Halfway through Human Beings, I felt compelled to tally up the points of view used in this collection. For what it matters (if anything), five stories are told in the third person, four in the second person, and another four from the most suspect perspective of all, the first-person narrator. It’s a complement to Llewellyn’s writing that no matter which point of view was used, I didn’t trust any of them.
However, it’s the family ties in Human Beings that cut the deepest. Out of thirteen stories, eight revolve around the twisted ties between siblings (blood or step variety) or spouses (or siblings, their respective spouses and in-laws). Depending on your definition of the word, sociopaths wind their merry way in five stories.
Whatever the family relationship or personality type, the themes developed here are so dark, no light can escape them, or allow a glimpse of hope to pierce the darkness. From abduction to abuse (physical and mental), and loss of bodily autonomy through unwilling body transformation, Human Beings explores the gamut of atrocities one human can inflict on another. Yet through the atrocities, Llewellyn creates sympathy for even the most repulsive character. In ‘There’s Something Wrong With Rosa’ and the previously mentioned ‘Who Is Your Daddy…’, the best stories leave characters trapped and tortured in an unending domestic hell they cannot escape, and the reader cannot forget.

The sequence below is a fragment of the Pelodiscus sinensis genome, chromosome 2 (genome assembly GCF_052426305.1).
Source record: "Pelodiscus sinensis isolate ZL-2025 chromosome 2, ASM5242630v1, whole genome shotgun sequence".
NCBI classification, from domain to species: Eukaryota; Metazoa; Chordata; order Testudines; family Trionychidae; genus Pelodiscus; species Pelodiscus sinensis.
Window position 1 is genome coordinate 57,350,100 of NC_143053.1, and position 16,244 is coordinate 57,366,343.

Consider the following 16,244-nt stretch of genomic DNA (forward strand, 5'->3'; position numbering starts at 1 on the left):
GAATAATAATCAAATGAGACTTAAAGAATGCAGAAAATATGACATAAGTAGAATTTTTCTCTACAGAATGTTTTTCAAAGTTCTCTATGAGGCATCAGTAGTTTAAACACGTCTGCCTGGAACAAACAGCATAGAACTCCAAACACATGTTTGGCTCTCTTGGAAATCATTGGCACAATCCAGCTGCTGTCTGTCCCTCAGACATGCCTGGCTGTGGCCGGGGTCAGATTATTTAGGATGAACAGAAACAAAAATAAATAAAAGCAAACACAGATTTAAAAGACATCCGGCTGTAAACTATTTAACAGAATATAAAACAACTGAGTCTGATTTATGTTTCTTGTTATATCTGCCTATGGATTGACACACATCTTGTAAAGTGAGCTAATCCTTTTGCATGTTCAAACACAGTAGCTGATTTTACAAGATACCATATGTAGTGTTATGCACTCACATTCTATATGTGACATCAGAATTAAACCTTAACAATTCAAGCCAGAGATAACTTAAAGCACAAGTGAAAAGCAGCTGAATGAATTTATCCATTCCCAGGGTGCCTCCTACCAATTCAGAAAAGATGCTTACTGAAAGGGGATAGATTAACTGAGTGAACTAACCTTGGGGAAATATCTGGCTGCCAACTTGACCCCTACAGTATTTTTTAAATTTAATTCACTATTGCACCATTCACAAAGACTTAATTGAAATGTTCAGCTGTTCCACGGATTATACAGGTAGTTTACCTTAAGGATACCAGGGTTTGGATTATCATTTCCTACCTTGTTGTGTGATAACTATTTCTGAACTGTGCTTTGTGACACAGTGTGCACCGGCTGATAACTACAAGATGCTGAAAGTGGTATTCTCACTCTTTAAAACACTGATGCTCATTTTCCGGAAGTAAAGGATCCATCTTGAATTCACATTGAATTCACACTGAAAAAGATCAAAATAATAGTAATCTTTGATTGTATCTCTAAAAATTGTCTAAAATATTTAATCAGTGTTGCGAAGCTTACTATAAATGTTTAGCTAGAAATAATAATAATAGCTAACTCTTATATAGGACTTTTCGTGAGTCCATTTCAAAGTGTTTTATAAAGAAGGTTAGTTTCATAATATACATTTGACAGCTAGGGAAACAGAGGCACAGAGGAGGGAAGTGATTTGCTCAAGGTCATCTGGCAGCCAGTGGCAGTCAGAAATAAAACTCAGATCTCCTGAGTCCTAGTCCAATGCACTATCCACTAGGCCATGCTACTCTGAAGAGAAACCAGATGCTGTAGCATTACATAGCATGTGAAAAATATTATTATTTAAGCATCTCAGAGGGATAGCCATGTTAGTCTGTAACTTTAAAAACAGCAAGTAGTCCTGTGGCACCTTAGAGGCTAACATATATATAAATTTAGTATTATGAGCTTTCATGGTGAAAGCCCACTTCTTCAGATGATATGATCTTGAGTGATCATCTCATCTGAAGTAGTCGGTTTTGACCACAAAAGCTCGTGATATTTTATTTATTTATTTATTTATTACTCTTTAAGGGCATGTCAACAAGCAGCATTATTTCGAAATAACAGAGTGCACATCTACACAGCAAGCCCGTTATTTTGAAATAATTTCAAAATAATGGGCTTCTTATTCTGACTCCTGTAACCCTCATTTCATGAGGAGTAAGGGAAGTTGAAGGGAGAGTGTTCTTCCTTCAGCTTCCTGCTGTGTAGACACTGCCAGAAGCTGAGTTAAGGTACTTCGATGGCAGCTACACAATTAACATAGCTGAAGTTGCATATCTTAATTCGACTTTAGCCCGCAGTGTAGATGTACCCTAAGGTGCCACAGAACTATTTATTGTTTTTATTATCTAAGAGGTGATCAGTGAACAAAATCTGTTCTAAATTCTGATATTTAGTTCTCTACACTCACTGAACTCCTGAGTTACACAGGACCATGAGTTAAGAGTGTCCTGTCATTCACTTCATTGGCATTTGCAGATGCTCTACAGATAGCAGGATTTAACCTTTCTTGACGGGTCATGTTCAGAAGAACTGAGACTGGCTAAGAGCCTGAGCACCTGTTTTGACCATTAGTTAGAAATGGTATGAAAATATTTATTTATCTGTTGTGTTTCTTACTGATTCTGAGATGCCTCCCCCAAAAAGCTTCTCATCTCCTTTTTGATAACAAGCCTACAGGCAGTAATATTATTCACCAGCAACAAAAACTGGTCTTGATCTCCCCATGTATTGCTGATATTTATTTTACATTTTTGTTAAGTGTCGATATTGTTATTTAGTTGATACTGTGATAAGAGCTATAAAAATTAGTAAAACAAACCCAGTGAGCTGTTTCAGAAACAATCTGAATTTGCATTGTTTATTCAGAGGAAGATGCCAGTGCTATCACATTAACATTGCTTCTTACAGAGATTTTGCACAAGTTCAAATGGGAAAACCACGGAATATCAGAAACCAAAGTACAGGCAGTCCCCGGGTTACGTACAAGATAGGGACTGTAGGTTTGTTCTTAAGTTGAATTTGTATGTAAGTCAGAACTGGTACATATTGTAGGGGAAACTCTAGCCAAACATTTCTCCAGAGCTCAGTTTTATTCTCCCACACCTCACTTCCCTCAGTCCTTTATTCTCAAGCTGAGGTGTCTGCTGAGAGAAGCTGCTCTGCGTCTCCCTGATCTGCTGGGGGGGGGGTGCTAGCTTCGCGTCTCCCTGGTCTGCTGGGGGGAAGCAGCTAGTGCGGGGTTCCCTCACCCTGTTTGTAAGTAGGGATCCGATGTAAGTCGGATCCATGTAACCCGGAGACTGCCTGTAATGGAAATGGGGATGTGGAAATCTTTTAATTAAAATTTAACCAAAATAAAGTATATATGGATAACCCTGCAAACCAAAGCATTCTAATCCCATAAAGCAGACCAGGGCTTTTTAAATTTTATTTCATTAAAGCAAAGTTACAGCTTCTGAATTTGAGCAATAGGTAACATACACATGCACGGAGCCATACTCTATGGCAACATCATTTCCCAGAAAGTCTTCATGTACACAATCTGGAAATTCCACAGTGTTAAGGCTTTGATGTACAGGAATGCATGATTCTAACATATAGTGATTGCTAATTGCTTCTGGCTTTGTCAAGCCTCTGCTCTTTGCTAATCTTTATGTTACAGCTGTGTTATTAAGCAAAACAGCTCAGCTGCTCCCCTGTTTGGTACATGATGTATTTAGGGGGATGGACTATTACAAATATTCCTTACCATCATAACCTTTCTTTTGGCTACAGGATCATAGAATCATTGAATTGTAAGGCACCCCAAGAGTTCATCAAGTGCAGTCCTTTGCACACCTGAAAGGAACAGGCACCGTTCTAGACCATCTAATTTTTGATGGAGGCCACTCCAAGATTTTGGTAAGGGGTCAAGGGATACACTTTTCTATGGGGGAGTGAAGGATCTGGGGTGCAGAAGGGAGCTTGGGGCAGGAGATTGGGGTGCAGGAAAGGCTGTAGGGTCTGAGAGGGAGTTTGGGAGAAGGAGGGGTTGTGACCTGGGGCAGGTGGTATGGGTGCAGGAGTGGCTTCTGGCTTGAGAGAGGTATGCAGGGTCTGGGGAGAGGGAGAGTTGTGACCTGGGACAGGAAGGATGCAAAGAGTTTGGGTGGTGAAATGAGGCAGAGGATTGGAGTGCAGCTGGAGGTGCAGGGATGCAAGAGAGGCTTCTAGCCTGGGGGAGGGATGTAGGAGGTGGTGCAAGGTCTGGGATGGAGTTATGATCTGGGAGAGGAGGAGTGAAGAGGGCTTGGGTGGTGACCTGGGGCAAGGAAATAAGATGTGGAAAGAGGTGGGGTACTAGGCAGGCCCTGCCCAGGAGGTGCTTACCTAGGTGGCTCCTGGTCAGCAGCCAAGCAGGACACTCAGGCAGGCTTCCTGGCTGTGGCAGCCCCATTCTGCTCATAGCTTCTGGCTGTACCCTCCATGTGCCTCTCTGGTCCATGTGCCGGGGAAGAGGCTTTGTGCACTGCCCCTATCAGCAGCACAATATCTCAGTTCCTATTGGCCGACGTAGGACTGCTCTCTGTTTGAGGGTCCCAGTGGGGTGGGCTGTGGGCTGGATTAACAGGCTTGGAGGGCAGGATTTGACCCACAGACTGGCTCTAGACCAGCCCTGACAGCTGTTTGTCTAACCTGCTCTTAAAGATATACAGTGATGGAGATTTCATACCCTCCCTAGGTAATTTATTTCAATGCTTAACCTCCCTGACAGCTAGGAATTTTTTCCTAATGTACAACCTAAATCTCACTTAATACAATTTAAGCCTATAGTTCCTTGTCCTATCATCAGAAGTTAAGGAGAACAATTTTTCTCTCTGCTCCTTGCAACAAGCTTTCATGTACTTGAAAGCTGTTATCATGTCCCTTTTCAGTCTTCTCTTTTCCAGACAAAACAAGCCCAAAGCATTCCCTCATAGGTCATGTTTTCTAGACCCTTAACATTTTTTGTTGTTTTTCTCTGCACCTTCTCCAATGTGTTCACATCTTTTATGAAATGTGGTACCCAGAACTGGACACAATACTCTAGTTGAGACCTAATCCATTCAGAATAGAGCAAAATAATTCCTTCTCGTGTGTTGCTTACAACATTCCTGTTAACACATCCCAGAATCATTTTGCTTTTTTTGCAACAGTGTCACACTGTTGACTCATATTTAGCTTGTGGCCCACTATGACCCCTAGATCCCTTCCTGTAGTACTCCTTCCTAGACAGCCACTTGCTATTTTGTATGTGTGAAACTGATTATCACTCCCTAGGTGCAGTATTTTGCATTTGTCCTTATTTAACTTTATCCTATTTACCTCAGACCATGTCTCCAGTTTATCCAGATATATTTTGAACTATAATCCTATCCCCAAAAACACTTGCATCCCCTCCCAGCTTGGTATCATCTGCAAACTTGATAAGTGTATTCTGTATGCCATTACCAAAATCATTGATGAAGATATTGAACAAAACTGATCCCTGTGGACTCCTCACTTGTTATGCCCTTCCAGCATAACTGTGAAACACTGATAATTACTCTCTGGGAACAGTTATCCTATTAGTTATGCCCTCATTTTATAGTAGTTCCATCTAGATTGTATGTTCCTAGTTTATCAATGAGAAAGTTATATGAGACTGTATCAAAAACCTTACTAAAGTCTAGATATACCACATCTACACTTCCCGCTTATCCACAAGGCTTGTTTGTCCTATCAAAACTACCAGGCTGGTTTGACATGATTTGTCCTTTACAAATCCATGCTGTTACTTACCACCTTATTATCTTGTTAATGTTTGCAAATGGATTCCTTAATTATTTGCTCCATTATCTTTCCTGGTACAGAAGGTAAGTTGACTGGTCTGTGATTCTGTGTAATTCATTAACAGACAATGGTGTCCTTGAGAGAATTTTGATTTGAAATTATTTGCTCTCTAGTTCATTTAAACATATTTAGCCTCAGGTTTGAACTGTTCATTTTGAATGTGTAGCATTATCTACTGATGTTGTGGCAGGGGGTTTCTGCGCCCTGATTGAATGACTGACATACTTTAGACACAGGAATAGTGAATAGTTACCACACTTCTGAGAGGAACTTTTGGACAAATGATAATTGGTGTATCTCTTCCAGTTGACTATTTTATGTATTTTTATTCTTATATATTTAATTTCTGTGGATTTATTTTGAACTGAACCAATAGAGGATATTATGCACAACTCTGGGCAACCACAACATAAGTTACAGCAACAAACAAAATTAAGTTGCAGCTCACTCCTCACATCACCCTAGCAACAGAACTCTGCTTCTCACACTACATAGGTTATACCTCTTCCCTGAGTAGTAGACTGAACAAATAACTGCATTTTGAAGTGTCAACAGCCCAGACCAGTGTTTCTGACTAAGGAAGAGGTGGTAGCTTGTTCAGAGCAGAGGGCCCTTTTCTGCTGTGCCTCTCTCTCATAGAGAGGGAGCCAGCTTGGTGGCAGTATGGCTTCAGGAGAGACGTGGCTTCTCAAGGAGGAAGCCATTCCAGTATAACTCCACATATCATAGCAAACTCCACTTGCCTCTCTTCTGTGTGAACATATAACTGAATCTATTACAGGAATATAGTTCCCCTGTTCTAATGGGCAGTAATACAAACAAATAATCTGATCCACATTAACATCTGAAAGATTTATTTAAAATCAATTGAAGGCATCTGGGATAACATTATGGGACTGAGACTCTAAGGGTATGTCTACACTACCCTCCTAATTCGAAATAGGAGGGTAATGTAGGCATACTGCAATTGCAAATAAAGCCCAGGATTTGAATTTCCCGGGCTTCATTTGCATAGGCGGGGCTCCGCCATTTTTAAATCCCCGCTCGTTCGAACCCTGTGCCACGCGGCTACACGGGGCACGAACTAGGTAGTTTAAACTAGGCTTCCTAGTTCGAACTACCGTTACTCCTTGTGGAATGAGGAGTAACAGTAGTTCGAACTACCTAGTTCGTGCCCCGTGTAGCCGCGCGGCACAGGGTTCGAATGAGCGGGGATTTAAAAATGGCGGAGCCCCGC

My two main criticisms of Human Beings don’t involve the substance of the stories, but the proofreading and cover art. Being a repeat grammar offender myself, I’m loath to mention verb tenses and such, except reading a minor error takes me out of the story.
The second item may seem like a minor quibble, but as the cliché goes, every book is judged by its cover. After reading and reflecting on every story, and the overarching mood of the whole, the cover of Human Beings did not reflect the themes and tone of the stories within. The title font reminded me of Candyman, and the art doesn’t capture the book’s spare, unsettling tone. I picture a cover like that of Robert Aickman’s 1975 collection Cold Hand In Mine, the American paperback of The Bridesmaid (Barbara Vine, 1989) or a variation on the iconic Ionicus covers that created a sense of unease with their landscapes of twisted trees, clouds or shadows in empty rooms (The House of Dracula, Stories of Haunted Inns).
At their best, the stories in Human Beings are that rare kind of written horror; stories that break your heart while creeping your flesh. Readers diving deeper into the collection’s themes will see a macabre progress, a connecting thread, from the first story to the last.